Source of this contest is from usnews.com by Corinne Ruff
Nearly a decade ago, neighbors living near an abandoned elementary school in LeDroit Park in the District of Columbia described the area as a “thriving, open-air crack market.” But today, the once dangerous lot is flourishing with leafy greens, medicinal herbs and sour cherries.
“Our community has gentrified rapidly, and that creates some tension, but us being a safe place where people can interact is helping to facilitate conversation,” says Rachael Callahan, executive director of Common Good City Farm.
As she walks around the half-acre farm on paths of mulch that cover the old-school baseball field, she proudly points to ripening fig trees and red-veined rhubarb. “Our main goal is food production,” says Callahan, adding that at 5,000 pounds annually, the farm produces the most food for low-income neighborhoods in the District. In 2007, a community task force worked with the District to gain access to the land and transform it into the vibrant farm that attracts about 500 volunteers each season.
The nation’s capitol isn’t the only city lacking food security. More than 2.3 million people live in food deserts, or urban areas that do not have access to fresh produce, according to the U.S. Department of Agriculture. This issue contributes to poor diet, obesity and illnesses like diabetes. Urban agriculture initiatives – producing food in a community for the community – are one solution working to relieve these problems and increase healthy living one garden at a time.
Common Good City Farm is one of thousands in the country to join the growing urban farming movement. With the help of financial incentives from state governments, urban farms have sprouted up from coast to coast, gaining support in major cities such as Chicago, Detroit and Los Angeles. From 2007 to 2013, 13 states and the District of Columbia passed legislation to authorize zoning for urban farms and create councils that promote local food economies, according to the National Conference of State Legislatures.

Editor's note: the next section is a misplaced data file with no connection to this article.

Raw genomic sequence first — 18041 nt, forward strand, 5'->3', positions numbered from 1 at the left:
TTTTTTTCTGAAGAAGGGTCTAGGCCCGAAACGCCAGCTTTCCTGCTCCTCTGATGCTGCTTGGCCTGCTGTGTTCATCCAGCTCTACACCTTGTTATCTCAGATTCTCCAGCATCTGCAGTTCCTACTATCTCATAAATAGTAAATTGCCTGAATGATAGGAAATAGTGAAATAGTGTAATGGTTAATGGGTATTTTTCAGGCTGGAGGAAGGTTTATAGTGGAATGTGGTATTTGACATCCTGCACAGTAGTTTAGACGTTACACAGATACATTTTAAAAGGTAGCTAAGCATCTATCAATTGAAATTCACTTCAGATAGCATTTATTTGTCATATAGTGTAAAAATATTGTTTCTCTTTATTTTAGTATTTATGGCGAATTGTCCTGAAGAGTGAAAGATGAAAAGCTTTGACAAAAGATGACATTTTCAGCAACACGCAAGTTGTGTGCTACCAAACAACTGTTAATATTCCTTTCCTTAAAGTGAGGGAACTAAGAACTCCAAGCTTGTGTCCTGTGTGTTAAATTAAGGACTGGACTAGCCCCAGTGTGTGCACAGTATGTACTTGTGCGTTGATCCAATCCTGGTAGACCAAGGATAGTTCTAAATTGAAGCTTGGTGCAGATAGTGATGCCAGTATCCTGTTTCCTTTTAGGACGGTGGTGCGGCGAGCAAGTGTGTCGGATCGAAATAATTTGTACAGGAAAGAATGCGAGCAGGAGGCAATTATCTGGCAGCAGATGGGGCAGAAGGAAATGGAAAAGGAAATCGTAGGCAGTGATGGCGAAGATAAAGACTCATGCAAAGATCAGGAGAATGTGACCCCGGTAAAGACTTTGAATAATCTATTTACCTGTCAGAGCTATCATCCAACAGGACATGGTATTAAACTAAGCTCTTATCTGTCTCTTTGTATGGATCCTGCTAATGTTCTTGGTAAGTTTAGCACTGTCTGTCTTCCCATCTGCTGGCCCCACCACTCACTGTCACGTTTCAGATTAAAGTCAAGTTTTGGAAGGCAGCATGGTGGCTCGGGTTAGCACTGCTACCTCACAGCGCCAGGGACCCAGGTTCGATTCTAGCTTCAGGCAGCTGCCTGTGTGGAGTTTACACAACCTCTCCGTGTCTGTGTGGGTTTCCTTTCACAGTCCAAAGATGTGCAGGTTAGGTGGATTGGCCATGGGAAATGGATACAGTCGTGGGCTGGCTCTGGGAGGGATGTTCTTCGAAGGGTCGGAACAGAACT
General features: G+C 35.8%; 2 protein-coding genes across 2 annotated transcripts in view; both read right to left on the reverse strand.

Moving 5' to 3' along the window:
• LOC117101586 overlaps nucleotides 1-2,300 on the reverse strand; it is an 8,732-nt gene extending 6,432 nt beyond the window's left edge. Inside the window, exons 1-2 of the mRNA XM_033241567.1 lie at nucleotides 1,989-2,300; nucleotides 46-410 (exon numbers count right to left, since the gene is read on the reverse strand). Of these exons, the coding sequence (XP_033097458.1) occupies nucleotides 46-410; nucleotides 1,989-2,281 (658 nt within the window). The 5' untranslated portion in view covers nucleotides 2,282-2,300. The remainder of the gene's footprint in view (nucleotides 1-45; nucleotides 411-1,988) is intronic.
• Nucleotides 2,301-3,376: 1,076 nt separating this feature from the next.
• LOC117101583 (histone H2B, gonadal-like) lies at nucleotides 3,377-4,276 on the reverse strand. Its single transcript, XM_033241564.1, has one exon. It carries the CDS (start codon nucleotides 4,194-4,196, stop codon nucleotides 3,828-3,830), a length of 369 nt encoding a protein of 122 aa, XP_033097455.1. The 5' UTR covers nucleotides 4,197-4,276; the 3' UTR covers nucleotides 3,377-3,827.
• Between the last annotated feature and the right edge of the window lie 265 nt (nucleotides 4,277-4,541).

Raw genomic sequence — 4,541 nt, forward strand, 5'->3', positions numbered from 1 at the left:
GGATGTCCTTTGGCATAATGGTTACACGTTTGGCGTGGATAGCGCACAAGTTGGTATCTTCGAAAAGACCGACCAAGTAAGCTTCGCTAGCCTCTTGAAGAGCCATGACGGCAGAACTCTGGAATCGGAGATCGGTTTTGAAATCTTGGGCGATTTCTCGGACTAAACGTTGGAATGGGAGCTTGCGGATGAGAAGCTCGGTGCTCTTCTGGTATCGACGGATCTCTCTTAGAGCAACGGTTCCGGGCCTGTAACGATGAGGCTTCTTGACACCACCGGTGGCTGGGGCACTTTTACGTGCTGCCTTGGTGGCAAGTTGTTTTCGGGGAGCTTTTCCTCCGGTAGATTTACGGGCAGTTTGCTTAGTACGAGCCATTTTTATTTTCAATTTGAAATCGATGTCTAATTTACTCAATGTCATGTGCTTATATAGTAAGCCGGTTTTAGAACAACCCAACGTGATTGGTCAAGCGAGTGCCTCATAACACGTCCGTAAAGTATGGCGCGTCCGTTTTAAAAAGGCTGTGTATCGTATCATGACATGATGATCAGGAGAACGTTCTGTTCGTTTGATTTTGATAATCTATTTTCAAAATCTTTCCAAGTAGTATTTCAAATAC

Why Local Matters to Your Health
The mission of many urban farms, like Common Good City Farm, is to sell their harvested produce at farmers markets to low-income residents, Callahan says.
As a gardener and researcher of human rights for adequate food and nutrition, Anne Bellows, professor of food studies at Syracuse University, says these urban farms play an important role in retaining public health.
“It’s important to understand and be aware of what the huge multitude of benefits are,” she says. “The food and the nutrition are important, but also very critical are benefits like access to green, quiet, safe space where other people are meeting and working – some place that is a refuge.”
In her research on the health benefits of urban agriculture, she found that a five- to 10-day lag time between produce transportation and consumption can result in a 30 to 50 percent loss of nutritional value. In other words, instead of buying tomatoes from a supermarket that imports them from hundreds of miles away, Bellows says urban farms provide a local option that give consumers better tasting, more nutritious food.
Urban farms also offer local education programs that teach community members how to cook vegetables to retain the most nutrients. On many of these farms, like Common Good City Farm, volunteers can earn a free bag of fresh produce every week by spending a few hours planting, weeding or harvesting at the farm.
Read the full article here: http://health.usnews.com/health-news/health-wellness/articles/2015/06/23/why-joining-the-urban-agriculture-movement-will-make-you-healthier